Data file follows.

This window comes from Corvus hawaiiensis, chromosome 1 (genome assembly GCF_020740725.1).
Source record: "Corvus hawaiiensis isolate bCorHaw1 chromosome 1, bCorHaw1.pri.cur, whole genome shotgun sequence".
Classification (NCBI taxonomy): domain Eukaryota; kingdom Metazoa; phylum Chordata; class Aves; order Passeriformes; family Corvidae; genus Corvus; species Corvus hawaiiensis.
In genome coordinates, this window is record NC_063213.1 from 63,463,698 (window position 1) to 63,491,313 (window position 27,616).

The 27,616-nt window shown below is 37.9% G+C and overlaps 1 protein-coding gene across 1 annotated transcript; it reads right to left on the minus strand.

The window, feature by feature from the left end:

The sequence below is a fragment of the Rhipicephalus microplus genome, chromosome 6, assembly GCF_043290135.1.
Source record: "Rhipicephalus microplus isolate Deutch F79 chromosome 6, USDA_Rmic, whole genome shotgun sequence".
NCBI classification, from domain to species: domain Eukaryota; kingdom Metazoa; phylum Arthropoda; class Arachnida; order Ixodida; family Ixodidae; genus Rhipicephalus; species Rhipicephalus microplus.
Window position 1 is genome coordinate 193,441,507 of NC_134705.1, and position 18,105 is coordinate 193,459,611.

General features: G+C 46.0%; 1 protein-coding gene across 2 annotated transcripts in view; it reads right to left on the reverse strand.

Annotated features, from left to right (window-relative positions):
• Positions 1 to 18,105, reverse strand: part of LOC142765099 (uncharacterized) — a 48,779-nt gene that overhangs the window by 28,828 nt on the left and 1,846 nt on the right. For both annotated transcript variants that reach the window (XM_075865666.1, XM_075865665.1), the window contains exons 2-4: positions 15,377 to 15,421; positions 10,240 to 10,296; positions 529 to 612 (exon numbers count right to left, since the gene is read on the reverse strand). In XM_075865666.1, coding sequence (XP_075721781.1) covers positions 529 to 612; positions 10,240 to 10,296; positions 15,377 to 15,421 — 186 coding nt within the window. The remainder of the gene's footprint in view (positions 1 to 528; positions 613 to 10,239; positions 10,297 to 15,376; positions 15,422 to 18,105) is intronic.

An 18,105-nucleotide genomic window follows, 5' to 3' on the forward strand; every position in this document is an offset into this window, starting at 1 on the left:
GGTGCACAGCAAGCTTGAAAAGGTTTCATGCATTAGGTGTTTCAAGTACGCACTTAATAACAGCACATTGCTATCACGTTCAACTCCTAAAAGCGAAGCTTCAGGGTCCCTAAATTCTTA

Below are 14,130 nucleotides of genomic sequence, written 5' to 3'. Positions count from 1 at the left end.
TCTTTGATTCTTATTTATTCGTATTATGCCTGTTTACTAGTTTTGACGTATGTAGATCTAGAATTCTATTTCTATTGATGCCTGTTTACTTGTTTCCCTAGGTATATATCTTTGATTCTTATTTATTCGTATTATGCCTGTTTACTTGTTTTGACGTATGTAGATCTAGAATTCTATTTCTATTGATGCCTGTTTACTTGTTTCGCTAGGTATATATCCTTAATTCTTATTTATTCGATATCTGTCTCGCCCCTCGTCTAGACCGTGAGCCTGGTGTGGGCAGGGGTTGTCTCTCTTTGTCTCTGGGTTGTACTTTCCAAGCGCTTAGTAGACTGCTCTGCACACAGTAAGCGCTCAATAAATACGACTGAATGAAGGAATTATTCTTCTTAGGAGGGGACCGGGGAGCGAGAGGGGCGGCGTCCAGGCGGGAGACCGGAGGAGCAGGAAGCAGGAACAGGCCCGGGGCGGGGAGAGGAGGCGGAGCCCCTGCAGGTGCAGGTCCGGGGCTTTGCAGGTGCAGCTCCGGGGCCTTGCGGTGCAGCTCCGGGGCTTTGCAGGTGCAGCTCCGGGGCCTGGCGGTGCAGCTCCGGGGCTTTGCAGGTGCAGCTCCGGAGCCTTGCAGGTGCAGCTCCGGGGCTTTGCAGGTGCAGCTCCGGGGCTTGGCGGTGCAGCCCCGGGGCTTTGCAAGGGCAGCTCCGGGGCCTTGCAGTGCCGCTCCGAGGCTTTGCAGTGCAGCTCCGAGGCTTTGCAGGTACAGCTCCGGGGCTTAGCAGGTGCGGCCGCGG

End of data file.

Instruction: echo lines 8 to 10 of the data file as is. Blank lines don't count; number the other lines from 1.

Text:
Source record: "Rhipicephalus microplus isolate Deutch F79 chromosome 6, USDA_Rmic, whole genome shotgun sequence".
NCBI classification, from domain to species: domain Eukaryota; kingdom Metazoa; phylum Arthropoda; class Arachnida; order Ixodida; family Ixodidae; genus Rhipicephalus; species Rhipicephalus microplus.
Window position 1 is genome coordinate 193,441,507 of NC_134705.1, and position 18,105 is coordinate 193,459,611.